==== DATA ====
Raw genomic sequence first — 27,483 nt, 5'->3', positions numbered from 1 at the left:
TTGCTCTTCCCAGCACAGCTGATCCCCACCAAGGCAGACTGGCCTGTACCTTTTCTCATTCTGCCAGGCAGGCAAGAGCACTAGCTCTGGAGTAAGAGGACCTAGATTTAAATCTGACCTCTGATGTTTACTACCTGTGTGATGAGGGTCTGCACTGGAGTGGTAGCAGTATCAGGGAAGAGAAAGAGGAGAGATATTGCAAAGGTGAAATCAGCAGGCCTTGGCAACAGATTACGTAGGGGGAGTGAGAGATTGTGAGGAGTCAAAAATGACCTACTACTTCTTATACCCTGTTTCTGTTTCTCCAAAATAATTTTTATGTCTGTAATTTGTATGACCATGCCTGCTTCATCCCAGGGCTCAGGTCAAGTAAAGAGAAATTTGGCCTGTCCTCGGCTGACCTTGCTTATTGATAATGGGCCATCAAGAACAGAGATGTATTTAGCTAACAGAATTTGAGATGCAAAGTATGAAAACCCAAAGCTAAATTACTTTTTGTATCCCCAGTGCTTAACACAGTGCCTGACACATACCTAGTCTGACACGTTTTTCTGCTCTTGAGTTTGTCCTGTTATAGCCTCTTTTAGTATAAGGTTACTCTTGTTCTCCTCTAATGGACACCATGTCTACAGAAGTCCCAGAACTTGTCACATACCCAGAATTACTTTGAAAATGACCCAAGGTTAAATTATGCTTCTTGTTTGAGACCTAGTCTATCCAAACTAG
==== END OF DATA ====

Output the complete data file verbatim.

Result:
Raw genomic sequence first — 27,483 nt, 5'->3', positions numbered from 1 at the left:
TTGCTCTTCCCAGCACAGCTGATCCCCACCAAGGCAGACTGGCCTGTACCTTTTCTCATTCTGCCAGGCAGGCAAGAGCACTAGCTCTGGAGTAAGAGGACCTAGATTTAAATCTGACCTCTGATGTTTACTACCTGTGTGATGAGGGTCTGCACTGGAGTGGTAGCAGTATCAGGGAAGAGAAAGAGGAGAGATATTGCAAAGGTGAAATCAGCAGGCCTTGGCAACAGATTACGTAGGGGGAGTGAGAGATTGTGAGGAGTCAAAAATGACCTACTACTTCTTATACCCTGTTTCTGTTTCTCCAAAATAATTTTTATGTCTGTAATTTGTATGACCATGCCTGCTTCATCCCAGGGCTCAGGTCAAGTAAAGAGAAATTTGGCCTGTCCTCGGCTGACCTTGCTTATTGATAATGGGCCATCAAGAACAGAGATGTATTTAGCTAACAGAATTTGAGATGCAAAGTATGAAAACCCAAAGCTAAATTACTTTTTGTATCCCCAGTGCTTAACACAGTGCCTGACACATACCTAGTCTGACACGTTTTTCTGCTCTTGAGTTTGTCCTGTTATAGCCTCTTTTAGTATAAGGTTACTCTTGTTCTCCTCTAATGGACACCATGTCTACAGAAGTCCCAGAACTTGTCACATACCCAGAATTACTTTGAAAATGACCCAAGGTTAAATTATGCTTCTTGTTTGAGACCTAGTCTATCCAAACTAG